Squiz Today / 23 August 2018
Squiz Today – Thursday, 23 August
WITH THE GROWTH FACULTY
"My great hope is that this will be the last time we must fight for the education of our children. Let us solve this once and for all."
When she was 15yo, Pakistani student Malala Yousafzai was shot in the head by the Taliban due to her activism for female education. Six years on, she is the youngest ever Nobel Peace Prize laureate. Her story is one of family, politics, passion and perseverance.
Malala is speaking Sydney and Melbourne for the first time in December - these are tickets you don't want to miss.
TURNBULL & DUTTON – WILL THEY OR WON’T THEY?
Before you get excited, this isn't some tension-infused rom-com... With our federal parliament about to have a fortnight off and PM Malcolm Turnbull scheduled to head to South-East Asia next week to represent our country in security and trade talks, today could provide another leadership challenge. Newly installed backbencher Peter Dutton is ready to strike again. And making his own contingencies, Turnbull yesterday scraped some barnacles off the unsteady ship that is our government.
WHAT’S THE LATEST?
• A second leadership spill being forced on the PM as early as this morning was the buzz on Capital Hill last night with Dutton supporters lobbying to hold another meeting of party members ASAP.
• Dutton-supporting ministers were forced into a painful parade to pledge their loyalty to Turnbull. Except for Queensland senator James McGrath who has insisted his resignation be accepted.
• Team Turnbull announced tax cuts for big companies are off the agenda. Instead, small and medium-sized businesses will get their love and attention.
• Dutton has some policy ideas of his own. On energy prices, he said household electricity bills should be GST-free. Treasurer Scott Morrison says that would be an "absolute budget blower".
• Dutton’s also under pressure to prove he’s eligible to have his spot in parliament. The government’s lawyer is running a check to ensure his childcare centre holdings don't disqualify him from being an MP.
IS THIS EVER GOING TO END?
Yeah, nah. Rolling prime ministers is our most watched sport, according to Wikipedia. Turnbull also has an additional incentive to get through today intact – he’s currently tied with Gough Whitlam’s two years, 341 days in office. But let’s take it one day at a time and see how today pans out, hey?
SQUIZ THE REST
FOLBIGG CONVICTIONS TO BE INVESTIGATED
Australia’s worst female serial killer or a woman wrongly convicted for the deaths of her four children? The NSW government has announced there will be an inquiry into Kathleen Folbigg’s convictions after her lawyer and friends collected new opinions about the forensic evidence in her case. Folbigg was found guilty in 2003 of the murder of three of her young children (Patrick, Laura and Sarah) and manslaughter of a fourth (Caleb) over a 10-year period. She is serving a minimum sentence of 25 years in jail. Folbigg’s former husband Craig does not support the inquiry and the government acknowledged the pain the inquiry would cause him.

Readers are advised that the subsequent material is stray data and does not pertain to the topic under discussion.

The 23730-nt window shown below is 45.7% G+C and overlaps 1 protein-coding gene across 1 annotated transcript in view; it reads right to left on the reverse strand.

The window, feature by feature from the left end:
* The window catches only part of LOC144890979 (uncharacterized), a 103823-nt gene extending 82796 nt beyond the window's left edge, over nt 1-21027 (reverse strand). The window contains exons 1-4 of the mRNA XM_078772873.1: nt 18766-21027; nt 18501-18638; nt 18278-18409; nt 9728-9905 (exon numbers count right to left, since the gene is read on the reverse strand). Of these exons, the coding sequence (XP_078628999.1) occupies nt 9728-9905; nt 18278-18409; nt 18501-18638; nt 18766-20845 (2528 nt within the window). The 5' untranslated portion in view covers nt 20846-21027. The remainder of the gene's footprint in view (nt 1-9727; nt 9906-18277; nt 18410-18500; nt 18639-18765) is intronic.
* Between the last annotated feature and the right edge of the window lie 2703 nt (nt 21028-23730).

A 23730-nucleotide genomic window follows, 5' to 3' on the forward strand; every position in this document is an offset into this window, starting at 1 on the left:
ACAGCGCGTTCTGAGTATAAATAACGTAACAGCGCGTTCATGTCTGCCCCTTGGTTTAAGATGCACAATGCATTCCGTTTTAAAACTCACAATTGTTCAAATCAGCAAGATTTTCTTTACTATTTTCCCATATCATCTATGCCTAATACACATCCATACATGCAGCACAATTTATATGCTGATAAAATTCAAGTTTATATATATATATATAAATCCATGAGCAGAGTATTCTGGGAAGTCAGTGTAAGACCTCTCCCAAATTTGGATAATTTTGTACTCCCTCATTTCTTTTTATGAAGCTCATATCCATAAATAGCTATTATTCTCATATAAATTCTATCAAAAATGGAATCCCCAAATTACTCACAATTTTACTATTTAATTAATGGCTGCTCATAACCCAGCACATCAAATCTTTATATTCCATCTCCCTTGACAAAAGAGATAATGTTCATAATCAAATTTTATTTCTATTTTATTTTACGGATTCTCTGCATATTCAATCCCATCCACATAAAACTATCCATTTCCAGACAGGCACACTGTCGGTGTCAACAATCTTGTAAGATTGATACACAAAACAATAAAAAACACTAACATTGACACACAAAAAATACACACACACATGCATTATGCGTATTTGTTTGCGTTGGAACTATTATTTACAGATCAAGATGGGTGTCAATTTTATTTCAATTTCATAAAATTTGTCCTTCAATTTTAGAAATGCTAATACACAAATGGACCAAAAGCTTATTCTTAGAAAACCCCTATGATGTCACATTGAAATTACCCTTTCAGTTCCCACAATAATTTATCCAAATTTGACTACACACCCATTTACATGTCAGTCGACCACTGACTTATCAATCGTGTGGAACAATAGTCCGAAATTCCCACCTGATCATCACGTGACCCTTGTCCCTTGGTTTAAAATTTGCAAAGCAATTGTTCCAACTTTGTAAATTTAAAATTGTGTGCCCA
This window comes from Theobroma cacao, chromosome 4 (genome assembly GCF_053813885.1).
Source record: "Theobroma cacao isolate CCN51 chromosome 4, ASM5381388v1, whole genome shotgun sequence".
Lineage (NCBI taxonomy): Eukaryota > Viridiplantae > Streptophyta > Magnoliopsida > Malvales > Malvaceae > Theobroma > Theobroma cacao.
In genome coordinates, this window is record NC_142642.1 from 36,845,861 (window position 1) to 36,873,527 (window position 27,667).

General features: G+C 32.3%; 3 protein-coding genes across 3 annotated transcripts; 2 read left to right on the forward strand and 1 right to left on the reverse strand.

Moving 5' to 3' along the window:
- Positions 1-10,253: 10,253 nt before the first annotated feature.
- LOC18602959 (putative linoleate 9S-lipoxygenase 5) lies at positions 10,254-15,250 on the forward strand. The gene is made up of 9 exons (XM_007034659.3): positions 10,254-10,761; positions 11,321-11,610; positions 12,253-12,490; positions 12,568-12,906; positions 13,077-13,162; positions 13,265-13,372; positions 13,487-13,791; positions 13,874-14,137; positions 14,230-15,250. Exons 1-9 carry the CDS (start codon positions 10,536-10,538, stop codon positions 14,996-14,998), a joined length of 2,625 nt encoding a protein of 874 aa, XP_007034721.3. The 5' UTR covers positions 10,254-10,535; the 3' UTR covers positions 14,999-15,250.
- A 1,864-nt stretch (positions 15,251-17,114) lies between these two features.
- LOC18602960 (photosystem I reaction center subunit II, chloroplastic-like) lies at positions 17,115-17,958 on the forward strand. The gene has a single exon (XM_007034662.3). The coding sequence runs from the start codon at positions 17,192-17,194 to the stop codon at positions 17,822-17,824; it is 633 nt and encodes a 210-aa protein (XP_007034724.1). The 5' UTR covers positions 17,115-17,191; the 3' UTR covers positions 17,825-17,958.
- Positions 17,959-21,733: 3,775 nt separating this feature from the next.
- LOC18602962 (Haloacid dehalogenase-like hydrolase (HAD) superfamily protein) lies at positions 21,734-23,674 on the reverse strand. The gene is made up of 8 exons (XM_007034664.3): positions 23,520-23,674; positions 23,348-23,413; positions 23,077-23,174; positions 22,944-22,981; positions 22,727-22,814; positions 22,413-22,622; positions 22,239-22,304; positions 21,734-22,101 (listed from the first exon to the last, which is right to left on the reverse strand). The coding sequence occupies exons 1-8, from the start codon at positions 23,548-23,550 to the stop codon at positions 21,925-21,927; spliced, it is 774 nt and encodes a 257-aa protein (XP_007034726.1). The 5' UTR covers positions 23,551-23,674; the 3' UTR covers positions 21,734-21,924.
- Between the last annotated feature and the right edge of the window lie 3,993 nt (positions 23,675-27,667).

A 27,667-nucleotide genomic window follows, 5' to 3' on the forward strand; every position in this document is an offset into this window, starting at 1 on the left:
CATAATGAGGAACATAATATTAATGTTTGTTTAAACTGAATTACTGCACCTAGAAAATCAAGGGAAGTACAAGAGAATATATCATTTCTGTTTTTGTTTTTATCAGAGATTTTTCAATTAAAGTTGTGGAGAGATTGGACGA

CHARITY GETS BIG BOOST
Richard Cousins, the British businessman who died with his two sons, fiancé, her daughter and the pilot when their plane crashed into the Hawkesbury River north of Sydney on New Year’s Eve, has left a lot of money to the charity Oxfam in his will. More than A$71 million, in fact. His two brothers will receive A$1.7 million each. Oxfam said it was "extremely grateful".
TRUMP DISASTER TWINS TRIGGER TURMOIL
PM Turnbull isn't the only political leader having a lousy week. US President Donald Trump had one of his worst days in office yesterday with two former insiders separately declared guilty in cases that have made his political life difficult.
• Lawyer/fixer Michael Cohen’s guilty plea implicates Trump in paying off two women (including adult actress Stormy Daniels) who threatened to go public about alleged affairs they had with the now president.
• And former Trump campaign chairman Paul Manafort was found guilty of tax and bank fraud charges (and journos sprinted to get the news out…).
Trump and his supporters say the charges do not directly relate to things that happened when the men were working for or acting for him. But critics say it goes to his conduct and the company he keeps. (PS for the political junkies, this gives you another interesting layer of background.)
AMP BOSS WITH A DIFFERENCE
Set to win the prize for the best name in the Aussie finance industry on arrival from Singapore, Credit Suisse banker Francesco De Ferrari was yesterday announced as the new CEO of wealth manager AMP. De Ferrari says he likes a challenge - which is handy given the year AMP has had. Reports say after uni, De Ferrari went to India, built housing for lepers and worked alongside Mother Teresa. Now he’s a multi-million-dollar finance exec. Since getting banged up by the banking Royal Commission, AMP has lost $6 billion in value and is the subject of a number of class actions brought by unhappy investors.
COUSINS IN CUSTODY
Former AFL superstar Ben Cousins is in trouble again. He was arrested outside his ex’s home on Tuesday night after allegedly threatening her. And he was rushed to hospital after his arrest to have drugs removed from “his person”. He broke down in court yesterday but was refused bail. Cousins was released from prison in January – he served time for stalking his former partner.
IMPORTANT PUBLIC SERVICE ANNOUNCEMENT
You can stay at baking-icon Mary Berry’s former holiday home in Devon, England. That is all.
SQUIZ THE DAY
Company Earnings Announcements - Bega Cheese; Flight Centre; Nine Entertainment; Qantas; Santos; Tatts Group
Anniversary of the World Wide Web being opened to the public (1991)
Anniversary of the birthday of actor and dancer Gene Kelly (1912)
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